Unique calendar can tell yahrzeits far into the future

By Donald H. Harrison

Donald H. Harrison

SAN DIEGO — Former high school physics teacher Fred Reiss has liked series of numbers since he was a little boy.  He recalls that he was approximately six years old when he would stand on the front porch of his aunt’s house in South Philadelphia and count the number of students going to school who would pass by. There were hundreds of them.

Many years later, in 1979, his beloved father-in-law, Ernest Skobeloff,  passed away, and when nearly a year had gone by, the funeral home sent a notice telling the date of Skobeloff’s yahrzeit.  Reiss, who in the meantime had been teaching himself how to program computers, thought matching Hebrew calendar dates with English calendar dates was an interesting exercise.  Eventually, he produced a book of conversions of these dates between the years 1899 and 2050.

Although that calendar still has quite a few years to go, Reiss began thinking about a Jewish tradition, which may be traced to such Talmudic tracts as Rosh Hashanah 31a and Sanhedrin 97a, that the Messiah will arrive in the Hebrew year of 6,000.  This corresponds to the secular year of 2240.

Fred Reiss, Ed.D

For the 223 years remaining before the Messiah allegedly will arrive, Reiss decided to keep track of the corresponding dates of the English and Hebrew calendars.  He noted within each year when all the Jewish holidays would fall, as well as all the civil holidays, U.S. federal holidays, and Israeli holidays that will occur between then and now.  Additionally, he programmed into his computer all the Shabbat candle lighting times in 18 North American cities with substantial Jewish populations (San Diego is one of them).  His new book titled The Comprehensive Jewish and Civil Calendars: 2001 to 2240 will let you easily find a relative’s bar mitzvah or yahrzeit date for more than two centuries into the future.

Had Reiss desired to go beyond 2240, all he would have had to do was punch the numbers 2241 on his keyboard, and the program he devised would have done the work calculating the many variables.

Jewish/civil calendar programming, he told me in a phone interview from his home in Winchester, California, starts with calculating the time for new moon, or molad, of  Tishri in one year, and the new moon of Tishri in the following year. The number of days between them gives the length of the Jewish year.

Once you know how many days will be in the Jewish year – according to halacha that number can vary between 353 days and 385 days – everything else falls into place, according to Reiss.

New moons occur on heaven’s own schedule; this is not something that can be changed at the whim of a mathematician.  But Jewish law permits the recognition of the new moon’s appearance to be delayed for up to two days if deemed necessary.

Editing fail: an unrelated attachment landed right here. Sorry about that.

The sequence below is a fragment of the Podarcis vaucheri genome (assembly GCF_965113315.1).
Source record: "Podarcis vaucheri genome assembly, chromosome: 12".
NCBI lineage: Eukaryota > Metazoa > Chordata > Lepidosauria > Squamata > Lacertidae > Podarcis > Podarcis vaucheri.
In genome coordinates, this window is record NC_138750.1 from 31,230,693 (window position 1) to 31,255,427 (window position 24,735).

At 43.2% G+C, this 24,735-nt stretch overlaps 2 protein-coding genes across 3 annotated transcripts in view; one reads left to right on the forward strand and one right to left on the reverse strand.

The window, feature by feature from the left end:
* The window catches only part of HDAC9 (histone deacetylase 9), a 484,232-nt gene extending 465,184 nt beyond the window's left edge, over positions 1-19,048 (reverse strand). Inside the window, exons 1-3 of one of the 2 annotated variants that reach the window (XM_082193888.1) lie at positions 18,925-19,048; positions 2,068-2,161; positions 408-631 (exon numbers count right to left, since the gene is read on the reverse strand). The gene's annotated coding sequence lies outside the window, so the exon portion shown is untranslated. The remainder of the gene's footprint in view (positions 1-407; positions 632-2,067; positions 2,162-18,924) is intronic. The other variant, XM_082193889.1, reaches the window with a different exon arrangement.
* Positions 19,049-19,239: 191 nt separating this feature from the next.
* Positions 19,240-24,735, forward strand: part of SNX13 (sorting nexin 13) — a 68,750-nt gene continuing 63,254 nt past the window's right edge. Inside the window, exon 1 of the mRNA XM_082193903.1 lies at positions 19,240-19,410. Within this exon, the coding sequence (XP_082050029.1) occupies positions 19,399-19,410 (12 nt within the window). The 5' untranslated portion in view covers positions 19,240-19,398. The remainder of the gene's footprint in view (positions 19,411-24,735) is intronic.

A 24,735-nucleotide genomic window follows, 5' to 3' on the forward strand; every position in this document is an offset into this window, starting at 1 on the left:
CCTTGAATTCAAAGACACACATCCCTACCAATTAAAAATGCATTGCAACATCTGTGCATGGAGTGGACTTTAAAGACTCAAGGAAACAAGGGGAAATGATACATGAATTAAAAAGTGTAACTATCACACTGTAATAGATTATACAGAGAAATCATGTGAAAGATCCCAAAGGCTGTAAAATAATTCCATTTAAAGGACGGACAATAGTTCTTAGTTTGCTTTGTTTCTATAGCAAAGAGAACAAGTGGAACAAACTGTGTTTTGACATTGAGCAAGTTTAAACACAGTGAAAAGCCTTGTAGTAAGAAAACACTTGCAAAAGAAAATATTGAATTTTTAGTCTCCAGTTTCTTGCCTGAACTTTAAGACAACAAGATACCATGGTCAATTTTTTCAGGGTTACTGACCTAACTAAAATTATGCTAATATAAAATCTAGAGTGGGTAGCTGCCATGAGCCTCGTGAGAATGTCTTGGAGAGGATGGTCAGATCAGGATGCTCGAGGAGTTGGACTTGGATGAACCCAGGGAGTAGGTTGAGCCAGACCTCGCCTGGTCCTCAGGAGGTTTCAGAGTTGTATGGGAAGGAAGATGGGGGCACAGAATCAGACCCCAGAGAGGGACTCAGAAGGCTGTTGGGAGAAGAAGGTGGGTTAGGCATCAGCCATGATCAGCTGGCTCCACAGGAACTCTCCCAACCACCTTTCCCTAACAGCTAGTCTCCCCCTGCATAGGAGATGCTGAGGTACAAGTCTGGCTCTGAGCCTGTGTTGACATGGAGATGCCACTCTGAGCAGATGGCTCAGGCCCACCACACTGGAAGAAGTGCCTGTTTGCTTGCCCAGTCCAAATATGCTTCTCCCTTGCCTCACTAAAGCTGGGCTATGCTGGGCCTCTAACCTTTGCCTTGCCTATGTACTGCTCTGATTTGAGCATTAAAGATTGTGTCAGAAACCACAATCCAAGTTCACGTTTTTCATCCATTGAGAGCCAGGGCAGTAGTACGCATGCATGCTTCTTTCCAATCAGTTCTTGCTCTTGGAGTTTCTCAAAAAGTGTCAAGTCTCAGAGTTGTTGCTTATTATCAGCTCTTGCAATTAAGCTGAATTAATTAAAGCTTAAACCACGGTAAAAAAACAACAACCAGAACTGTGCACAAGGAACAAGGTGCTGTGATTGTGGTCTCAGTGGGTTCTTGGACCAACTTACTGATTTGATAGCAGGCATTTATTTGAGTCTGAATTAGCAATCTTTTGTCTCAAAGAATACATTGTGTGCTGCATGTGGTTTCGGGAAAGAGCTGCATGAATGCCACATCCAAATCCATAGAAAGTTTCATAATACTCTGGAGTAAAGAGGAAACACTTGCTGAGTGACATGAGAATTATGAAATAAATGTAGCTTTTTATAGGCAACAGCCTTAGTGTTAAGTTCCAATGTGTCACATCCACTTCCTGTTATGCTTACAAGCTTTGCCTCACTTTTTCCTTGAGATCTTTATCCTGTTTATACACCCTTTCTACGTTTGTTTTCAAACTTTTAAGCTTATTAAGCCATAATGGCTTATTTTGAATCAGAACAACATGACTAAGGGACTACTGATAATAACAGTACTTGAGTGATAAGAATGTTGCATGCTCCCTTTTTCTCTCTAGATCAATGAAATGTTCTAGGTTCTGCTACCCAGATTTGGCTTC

For example, explains Reiss, the first of Tishri, which is the date of Rosh Hashanah, cannot occur on a Wednesday or a Friday because the High Holy Days of Rosh Hashanah and Yom Kippur are considered to be like a Shabbat, with all the rules against working on the weekly day of rest applying.

In calculating when Rosh Hashanah should be celebrated, rabbis took into consideration the fact that Yom Kippur occurs exactly ten days later.  They deemed it necessary to assure that at least one day separated Shabbat (Saturday) from either Rosh Hashanah or Yom Kippur.  If this were not so, observant Jews would be forbidden for two days to cook food or bury the dead, according to halacha.

In addition, Reiss said, the rabbis do not want the holiday of Hoshanah Rabbah, the seventh day of Sukkot, to fall on the Sabbath because the ancient “beating of the willows” ceremony, which is held on that day, is considered work and cannot be performed on the Sabbath.  The rabbis assure this will not happen by not permitting Rosh Hashanah to fall on a Sunday.

In programming his calendar, Reiss took into account these and other religious rules, and learned, to his surprise, that whereas the old Julian calendar would repeat itself every 28 years, and the Gregorian calendar took 400 years to repeat itself, the Jewish calendar does not repeat itself for 689,472 years.

The rabbinically computed time for a new moon only repeats three or four times over the 689,472 years, so, “It is safe to say that while calendar structures are the same, no two Jewish calendar years in recorded history have ever been identical,” according to Reiss.

Reiss said one reason for this is the way that the Hebrew calendar divides time.  Whereas a day in the English calendar is divided into hours and minutes, the day in a Hebrew calendar is divided into 1,080 parts, according to Reiss.

With the benefit of his computer program, Reiss was able to discover a flaw in calculations by the nine century scholar, Rabbi Nachshon Ben Zadik, who thought he had discovered that Jewish holidays will repeat themselves on the same days every 247 years.

The problem with Ben Zadik’s calculations, Reiss said, is that in each succeeding 247-year period the holidays will occur at a time 905 parts of the day earlier, so “after some number of years, depending on the original molad value, the holiday will not fall on the same day and the rule fails.”

Given that slippage, Reiss also discovered what Ben Zadik did not know about a date in time 3,876 years from today: “Any molad first appearing in or after the Jewish Year 9634 can never follow the 247-year rule.”

Not everyone may have Reiss’s grasp of numbers, but some numbers I think all of can understand is that a book that will be serviceable for 223 years is a bargain at the list price of $17.50, and perhaps even a greater bargain at a discounted price on Amazon.com.


Harrison is editor of San Diego Jewish World.  He may be contacted via [email protected]com


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